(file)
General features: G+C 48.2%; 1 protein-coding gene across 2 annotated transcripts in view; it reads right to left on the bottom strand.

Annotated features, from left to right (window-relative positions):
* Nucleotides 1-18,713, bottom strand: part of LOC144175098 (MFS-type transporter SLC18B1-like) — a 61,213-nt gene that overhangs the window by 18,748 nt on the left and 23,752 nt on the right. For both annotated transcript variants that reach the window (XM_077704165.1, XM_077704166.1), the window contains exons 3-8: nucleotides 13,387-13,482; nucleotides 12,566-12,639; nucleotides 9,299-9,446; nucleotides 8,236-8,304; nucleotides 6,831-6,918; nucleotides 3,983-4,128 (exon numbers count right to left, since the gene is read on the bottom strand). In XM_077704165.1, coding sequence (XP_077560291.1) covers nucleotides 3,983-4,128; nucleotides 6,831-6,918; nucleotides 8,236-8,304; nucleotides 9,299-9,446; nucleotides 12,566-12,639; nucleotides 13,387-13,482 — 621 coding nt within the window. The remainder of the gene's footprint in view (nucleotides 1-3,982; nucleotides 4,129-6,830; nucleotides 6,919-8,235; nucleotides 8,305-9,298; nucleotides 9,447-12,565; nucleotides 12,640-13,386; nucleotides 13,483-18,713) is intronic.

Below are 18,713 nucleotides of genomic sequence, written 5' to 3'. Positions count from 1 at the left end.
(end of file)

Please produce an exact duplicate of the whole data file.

General features: G+C 48.2%; 1 protein-coding gene across 2 annotated transcripts in view; it reads right to left on the bottom strand.

Annotated features, from left to right (window-relative positions):
* Nucleotides 1-18,713, bottom strand: part of LOC144175098 (MFS-type transporter SLC18B1-like) — a 61,213-nt gene that overhangs the window by 18,748 nt on the left and 23,752 nt on the right. For both annotated transcript variants that reach the window (XM_077704165.1, XM_077704166.1), the window contains exons 3-8: nucleotides 13,387-13,482; nucleotides 12,566-12,639; nucleotides 9,299-9,446; nucleotides 8,236-8,304; nucleotides 6,831-6,918; nucleotides 3,983-4,128 (exon numbers count right to left, since the gene is read on the bottom strand). In XM_077704165.1, coding sequence (XP_077560291.1) covers nucleotides 3,983-4,128; nucleotides 6,831-6,918; nucleotides 8,236-8,304; nucleotides 9,299-9,446; nucleotides 12,566-12,639; nucleotides 13,387-13,482 — 621 coding nt within the window. The remainder of the gene's footprint in view (nucleotides 1-3,982; nucleotides 4,129-6,830; nucleotides 6,919-8,235; nucleotides 8,305-9,298; nucleotides 9,447-12,565; nucleotides 12,640-13,386; nucleotides 13,483-18,713) is intronic.

Below are 18,713 nucleotides of genomic sequence, written 5' to 3'. Positions count from 1 at the left end.